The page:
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Join us for an evening of talks all about the body and the mind and the wonders of both! From discovering the early development of the brain to the concept of pain and how we perceive it and understanding the science of memories, these talks will help uncover secrets and shed light on the wonder of us.
First steps in forming the brain
Dr Frank Schubert (Beautiful Mind Speaker)
The human brain is an enormously complex structure that enables abstract thought, creativity and humour. Understanding this complexity is a daunting task but can be made easier by going back to humble beginnings both in embryonic development and in the evolution of the brain. I will talk about what we have learned over the past decades about basic principles in the construction of the brain. We will look at how nerve cells are formed, how they establish connections with each other and how the first functional network of nerve cells is formed.
No pain, no gain! What have we really gained from pain research?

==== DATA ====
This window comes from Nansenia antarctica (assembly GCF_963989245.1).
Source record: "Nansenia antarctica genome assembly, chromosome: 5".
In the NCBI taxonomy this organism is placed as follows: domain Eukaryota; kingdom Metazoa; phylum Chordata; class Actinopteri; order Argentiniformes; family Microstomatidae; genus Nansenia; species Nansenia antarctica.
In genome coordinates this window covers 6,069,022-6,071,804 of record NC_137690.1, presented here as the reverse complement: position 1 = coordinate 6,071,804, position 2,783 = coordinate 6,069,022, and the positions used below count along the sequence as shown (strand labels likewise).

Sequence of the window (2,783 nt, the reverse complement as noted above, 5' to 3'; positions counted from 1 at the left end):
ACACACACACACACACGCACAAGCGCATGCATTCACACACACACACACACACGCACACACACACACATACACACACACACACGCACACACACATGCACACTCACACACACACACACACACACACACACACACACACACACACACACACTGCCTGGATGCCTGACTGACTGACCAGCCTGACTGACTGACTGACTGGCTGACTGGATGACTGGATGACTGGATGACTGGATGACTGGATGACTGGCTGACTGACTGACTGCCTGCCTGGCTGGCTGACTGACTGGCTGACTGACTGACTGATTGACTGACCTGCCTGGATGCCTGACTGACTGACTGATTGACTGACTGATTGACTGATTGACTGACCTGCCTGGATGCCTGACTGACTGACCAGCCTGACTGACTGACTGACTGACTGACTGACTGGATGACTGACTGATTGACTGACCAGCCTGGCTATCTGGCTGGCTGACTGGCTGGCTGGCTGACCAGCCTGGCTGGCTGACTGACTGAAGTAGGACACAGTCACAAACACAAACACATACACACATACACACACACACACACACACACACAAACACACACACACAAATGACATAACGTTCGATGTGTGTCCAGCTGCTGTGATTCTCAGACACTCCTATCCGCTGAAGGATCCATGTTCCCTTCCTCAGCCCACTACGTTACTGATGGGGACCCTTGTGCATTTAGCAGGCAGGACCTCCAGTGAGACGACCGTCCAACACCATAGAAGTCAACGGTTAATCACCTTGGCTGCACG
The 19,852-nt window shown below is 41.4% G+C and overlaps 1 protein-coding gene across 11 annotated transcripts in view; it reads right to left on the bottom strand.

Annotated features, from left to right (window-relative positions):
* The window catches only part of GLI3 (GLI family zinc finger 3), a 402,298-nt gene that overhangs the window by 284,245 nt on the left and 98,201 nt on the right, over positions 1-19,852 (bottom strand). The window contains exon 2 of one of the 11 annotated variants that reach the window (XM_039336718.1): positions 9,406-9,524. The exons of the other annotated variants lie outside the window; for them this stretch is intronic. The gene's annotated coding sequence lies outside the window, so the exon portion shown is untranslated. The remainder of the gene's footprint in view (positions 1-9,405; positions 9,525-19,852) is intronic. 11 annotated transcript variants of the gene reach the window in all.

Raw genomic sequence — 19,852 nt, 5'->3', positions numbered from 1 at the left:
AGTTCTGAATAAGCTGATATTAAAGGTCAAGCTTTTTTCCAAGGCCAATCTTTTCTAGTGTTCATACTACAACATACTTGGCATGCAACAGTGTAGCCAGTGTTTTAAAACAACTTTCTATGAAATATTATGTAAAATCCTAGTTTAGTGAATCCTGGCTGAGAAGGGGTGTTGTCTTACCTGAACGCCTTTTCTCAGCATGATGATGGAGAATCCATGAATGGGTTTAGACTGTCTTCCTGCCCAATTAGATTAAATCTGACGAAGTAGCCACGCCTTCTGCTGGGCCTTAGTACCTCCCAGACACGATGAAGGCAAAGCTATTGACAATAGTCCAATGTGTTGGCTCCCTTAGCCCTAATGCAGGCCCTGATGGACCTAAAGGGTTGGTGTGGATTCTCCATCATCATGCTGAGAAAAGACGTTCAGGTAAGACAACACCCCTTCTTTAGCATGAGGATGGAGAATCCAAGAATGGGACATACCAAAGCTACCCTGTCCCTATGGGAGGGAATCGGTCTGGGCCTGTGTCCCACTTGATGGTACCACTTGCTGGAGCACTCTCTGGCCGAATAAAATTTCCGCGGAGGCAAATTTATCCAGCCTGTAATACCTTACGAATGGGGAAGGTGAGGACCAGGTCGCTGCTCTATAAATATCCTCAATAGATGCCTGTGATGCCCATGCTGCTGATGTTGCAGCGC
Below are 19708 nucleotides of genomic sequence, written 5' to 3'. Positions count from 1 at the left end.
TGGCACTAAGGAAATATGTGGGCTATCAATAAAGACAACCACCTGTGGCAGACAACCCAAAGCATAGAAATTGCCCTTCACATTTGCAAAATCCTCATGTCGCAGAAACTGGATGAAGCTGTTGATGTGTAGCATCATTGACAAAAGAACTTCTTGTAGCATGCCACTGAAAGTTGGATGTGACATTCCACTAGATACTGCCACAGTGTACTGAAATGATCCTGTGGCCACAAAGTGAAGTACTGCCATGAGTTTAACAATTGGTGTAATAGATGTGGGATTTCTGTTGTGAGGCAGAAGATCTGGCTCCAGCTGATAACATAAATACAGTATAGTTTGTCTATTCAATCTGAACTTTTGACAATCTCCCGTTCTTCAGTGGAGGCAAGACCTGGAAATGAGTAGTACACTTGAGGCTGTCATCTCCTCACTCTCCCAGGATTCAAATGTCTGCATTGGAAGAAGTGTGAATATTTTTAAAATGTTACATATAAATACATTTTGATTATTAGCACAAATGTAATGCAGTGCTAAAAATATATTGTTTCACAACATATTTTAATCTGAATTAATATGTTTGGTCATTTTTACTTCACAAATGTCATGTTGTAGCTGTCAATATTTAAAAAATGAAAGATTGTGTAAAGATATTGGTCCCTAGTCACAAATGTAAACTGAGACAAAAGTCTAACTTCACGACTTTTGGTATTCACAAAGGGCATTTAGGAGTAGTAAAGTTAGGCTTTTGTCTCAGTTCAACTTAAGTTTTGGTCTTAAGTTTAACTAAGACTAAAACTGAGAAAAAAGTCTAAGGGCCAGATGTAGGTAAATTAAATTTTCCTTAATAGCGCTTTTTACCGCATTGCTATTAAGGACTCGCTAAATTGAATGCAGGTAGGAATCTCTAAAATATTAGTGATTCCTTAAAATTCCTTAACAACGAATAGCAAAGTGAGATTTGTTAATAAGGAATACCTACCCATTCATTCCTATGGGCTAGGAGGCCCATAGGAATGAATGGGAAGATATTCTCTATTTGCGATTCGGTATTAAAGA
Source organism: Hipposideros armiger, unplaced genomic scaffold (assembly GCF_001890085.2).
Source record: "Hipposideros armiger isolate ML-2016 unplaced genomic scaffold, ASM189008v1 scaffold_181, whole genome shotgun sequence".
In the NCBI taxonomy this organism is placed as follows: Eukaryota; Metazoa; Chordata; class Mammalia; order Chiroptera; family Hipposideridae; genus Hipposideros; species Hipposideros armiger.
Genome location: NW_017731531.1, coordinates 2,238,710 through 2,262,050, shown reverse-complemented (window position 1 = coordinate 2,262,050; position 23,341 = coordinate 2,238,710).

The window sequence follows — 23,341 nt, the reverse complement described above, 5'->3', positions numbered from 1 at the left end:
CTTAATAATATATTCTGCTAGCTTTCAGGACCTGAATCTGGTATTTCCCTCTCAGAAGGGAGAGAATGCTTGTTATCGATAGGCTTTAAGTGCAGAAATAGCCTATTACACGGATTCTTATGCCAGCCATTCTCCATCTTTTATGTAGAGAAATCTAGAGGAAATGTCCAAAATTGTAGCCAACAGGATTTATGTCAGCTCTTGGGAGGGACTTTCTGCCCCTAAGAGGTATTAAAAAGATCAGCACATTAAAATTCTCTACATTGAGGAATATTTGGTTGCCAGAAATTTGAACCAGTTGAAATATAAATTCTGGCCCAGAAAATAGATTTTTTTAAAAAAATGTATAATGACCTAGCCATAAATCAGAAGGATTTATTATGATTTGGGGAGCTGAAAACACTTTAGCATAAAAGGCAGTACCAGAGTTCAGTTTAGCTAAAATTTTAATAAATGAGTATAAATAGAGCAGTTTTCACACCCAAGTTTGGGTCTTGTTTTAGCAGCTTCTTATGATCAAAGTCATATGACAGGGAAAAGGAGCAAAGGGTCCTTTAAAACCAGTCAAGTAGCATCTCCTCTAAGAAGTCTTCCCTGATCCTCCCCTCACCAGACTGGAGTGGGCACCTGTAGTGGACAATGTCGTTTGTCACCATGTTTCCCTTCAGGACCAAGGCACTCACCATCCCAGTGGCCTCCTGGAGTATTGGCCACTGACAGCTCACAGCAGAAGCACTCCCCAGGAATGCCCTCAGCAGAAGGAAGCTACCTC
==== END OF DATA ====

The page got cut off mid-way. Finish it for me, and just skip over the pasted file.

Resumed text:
Dr Miznah Al-Abbadey (Beautiful Mind Speaker)
What is pain? How is it perceived and importantly, can it be treated? Although these questions may be simple, they are still being asked today. This is evidenced by approx. 60 million people worldwide who endure long-term pain linked with poor mental health and reduced quality of life. This talk will provide an overview of the global impact followed by a discussion on what we know so far about how we perceive pain. Finally, the talk will discuss novel treatment approaches to manage pain and how they have contributed to our understanding of pain processes.
Do You Remember Where You Were on 9/11? The Mystery of Flashbulb Memories
Dr Jonathan Koppel (Beautiful Mind Speaker)
Flashbulb memories refer to your memory response about a dramatic public event. Although people hold unusually vivid memories for such events and are confident in the accuracy of these memories, researchers find these memories are in fact often inaccurate and can shift over time. In this talk I will explore the enigma represented by simultaneous confidence in which memories are held and their frequent inaccuracy. I will conclude by addressing the personal and cultural function of these memories and why they do not need to be accurate in order to serve an important role in peoples lives.
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